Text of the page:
It is no longer necessary to declare a COVID-19 state of emergency in Kentucky. Gov. Andy Beshear had refused to sign a resolution terminating the state of emergency early, and the Kentucky legislature overrode his veto on Tuesday night.
It is possible that $50 million in Supplemental Nutrition Assistance Program benefits will be lost as a result of this.
In addition, lawmakers overrode Beshear’s veto of a House bill that would have slashed in half the amount of time unemployed Kentucky people could receive unemployment benefits. Ultimately, the idea is to encourage more unemployed people to obtain employment.
According to estimates, the loss of SNAP payments will affect 256,000 households across Kentucky. Local food banks are preparing for a surge in the number of individuals who will come through their doors.
The staff at Paducah’s Family Service Society anticipates an increase in the number of people who seek their services.
At the beginning of the COVID-19 epidemic, according to Executive Director Candace Melloy, the number of cases virtually doubled.
“After a few months, they increased to 300 and 400. When the additional SNAP benefits were implemented, we did notice a slight rise in our income. “It remained above the level that we had been averaging previous to the outbreak,” Melloy explains.
These figures have begun to grow once more as a result of inflation.
The majority of them have fixed incomes, and this hasn’t altered for the majority of them. Therefore, as food costs rise across the board, what they have available,
as well as the resources they have available, become smaller, and they are unable to stretch their resources as far as they formerly could,” explains Melloy.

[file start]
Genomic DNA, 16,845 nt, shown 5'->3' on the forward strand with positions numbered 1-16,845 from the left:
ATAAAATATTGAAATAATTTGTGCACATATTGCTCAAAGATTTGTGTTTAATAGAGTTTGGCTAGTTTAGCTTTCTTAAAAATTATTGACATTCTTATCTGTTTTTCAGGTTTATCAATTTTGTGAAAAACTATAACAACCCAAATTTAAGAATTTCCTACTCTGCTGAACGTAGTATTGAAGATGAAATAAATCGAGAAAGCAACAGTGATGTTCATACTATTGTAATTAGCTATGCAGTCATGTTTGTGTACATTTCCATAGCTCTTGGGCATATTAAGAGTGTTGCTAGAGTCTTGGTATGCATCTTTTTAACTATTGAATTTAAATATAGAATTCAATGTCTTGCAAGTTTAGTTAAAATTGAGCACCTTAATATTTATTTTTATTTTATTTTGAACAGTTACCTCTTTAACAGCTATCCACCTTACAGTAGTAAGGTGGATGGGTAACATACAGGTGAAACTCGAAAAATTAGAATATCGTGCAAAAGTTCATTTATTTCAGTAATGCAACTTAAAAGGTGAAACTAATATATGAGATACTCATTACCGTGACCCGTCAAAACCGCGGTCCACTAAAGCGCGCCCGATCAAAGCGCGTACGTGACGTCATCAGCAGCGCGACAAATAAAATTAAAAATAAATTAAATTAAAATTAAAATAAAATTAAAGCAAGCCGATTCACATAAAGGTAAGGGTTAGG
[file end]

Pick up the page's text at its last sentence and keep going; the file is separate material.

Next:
Because of the end of the state of emergency, it is projected that families will lose $100 every month.
Heidi Suhrheinrich, executive director of the Paducah Cooperative Ministry, believes that this will have a significant impact on families.
‘For a family that is really frugal with their money and meticulous in their planning, $100 could last them a week or more,’ Suhrheinrich explains.
Beshear is dissatisfied with the override decisions. The governor responded with a flurry of tweets, claiming that the vetoes were “cruel” and would “kick struggling Kentuckians while they are already down.”
Suhrheinrich said they’re prepared to pick up the slack if the situation demands it.
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The pantry is in terrific shape right now, which is wonderful, and we believe we can handle the extra traffic for a little bit longer, but we always like to be prepared for the summer,” she says.
Because children are at home throughout the summer months, food banks see a significant increase in traffic during this time.
Both pantries admit that it’s difficult to forecast how the statistics will look in certain months, but they’re planning for them as much as they can.
If you are in need of assistance, you can reach out to Paducah Cooperative Ministries at 270-442-6795 for assistance. For further information, call the Family Service Society at (271) 443-4838.